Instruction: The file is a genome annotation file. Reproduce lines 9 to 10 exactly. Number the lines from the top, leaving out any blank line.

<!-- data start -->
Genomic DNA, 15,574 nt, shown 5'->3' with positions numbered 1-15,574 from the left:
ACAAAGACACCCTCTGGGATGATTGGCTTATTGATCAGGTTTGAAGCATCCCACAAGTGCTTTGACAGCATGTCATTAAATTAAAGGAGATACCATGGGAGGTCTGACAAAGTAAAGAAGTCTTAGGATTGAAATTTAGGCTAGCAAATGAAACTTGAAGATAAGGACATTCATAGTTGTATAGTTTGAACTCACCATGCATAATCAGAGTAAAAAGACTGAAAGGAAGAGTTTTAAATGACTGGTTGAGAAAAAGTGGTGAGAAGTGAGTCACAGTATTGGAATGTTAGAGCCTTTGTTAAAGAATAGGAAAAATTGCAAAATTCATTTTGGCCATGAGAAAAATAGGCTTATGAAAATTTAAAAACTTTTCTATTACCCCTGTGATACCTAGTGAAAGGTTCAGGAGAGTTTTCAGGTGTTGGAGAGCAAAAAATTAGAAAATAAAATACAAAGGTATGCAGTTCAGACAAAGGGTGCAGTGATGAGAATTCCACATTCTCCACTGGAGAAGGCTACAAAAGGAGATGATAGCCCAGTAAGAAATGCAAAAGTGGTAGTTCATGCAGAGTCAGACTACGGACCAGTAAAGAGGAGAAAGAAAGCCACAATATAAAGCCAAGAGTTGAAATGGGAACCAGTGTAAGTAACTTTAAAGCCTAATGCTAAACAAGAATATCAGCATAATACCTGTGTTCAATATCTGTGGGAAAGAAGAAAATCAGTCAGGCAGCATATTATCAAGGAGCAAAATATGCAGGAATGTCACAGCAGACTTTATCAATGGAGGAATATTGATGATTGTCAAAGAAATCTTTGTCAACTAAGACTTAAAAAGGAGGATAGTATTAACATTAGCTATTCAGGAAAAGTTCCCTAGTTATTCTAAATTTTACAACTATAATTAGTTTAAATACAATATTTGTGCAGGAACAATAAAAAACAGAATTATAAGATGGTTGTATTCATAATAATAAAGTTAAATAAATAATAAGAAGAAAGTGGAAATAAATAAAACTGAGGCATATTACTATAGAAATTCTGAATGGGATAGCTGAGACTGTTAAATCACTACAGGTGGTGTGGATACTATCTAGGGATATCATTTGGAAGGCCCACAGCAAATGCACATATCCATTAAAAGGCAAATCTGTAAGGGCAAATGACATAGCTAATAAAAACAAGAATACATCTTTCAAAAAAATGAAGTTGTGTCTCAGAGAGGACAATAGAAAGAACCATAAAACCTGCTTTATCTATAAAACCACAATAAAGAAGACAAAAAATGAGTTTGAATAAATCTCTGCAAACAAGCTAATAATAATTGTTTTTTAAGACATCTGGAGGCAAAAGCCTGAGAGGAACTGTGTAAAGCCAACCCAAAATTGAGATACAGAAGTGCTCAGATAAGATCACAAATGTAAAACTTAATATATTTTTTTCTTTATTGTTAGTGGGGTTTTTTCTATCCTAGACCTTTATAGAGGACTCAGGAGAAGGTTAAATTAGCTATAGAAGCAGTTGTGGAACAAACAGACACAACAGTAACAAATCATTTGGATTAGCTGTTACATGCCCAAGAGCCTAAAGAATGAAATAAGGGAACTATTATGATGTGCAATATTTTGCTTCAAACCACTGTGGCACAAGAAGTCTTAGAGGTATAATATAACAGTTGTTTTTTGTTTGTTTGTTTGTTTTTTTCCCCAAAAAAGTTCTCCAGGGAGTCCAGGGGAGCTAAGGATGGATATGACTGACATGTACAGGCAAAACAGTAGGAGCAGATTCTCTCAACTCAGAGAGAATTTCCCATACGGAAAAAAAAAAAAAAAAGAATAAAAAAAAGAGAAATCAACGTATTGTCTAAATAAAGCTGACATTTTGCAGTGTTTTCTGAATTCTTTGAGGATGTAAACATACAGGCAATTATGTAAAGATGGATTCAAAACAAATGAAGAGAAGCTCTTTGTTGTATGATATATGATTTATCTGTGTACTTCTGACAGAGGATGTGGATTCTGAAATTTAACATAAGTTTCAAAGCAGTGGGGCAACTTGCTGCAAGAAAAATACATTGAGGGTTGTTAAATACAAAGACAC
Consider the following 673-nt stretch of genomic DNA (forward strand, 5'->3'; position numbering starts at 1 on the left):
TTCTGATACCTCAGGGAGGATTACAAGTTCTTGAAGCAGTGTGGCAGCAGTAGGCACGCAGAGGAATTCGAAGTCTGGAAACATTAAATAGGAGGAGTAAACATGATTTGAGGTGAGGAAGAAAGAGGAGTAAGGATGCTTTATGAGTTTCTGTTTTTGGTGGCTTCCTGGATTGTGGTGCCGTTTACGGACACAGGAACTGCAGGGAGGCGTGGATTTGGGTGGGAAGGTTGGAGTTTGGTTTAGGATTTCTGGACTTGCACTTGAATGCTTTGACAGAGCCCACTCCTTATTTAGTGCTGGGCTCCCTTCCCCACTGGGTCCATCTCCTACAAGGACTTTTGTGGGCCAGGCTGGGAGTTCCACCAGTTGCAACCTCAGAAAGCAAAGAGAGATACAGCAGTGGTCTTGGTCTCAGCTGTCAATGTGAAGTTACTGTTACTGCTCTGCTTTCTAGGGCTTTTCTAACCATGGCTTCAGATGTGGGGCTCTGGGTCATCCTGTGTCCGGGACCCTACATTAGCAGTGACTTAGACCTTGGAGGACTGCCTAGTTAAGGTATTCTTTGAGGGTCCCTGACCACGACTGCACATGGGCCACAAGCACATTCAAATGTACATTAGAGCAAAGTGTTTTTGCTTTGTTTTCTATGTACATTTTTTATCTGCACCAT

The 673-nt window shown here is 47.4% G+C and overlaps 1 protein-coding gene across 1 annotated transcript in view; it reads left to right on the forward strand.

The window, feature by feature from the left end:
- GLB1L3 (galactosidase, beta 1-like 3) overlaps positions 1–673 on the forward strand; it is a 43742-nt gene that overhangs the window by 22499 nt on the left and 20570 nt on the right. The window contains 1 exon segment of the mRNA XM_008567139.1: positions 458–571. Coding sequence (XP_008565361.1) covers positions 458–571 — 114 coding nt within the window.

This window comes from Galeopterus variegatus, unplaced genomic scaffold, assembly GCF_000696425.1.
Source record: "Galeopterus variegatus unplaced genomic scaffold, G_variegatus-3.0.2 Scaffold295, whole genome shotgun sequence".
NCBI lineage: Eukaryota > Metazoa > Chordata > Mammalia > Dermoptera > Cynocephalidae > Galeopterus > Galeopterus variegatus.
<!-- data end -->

Source record: "Galeopterus variegatus unplaced genomic scaffold, G_variegatus-3.0.2 Scaffold295, whole genome shotgun sequence".
NCBI lineage: Eukaryota > Metazoa > Chordata > Mammalia > Dermoptera > Cynocephalidae > Galeopterus > Galeopterus variegatus.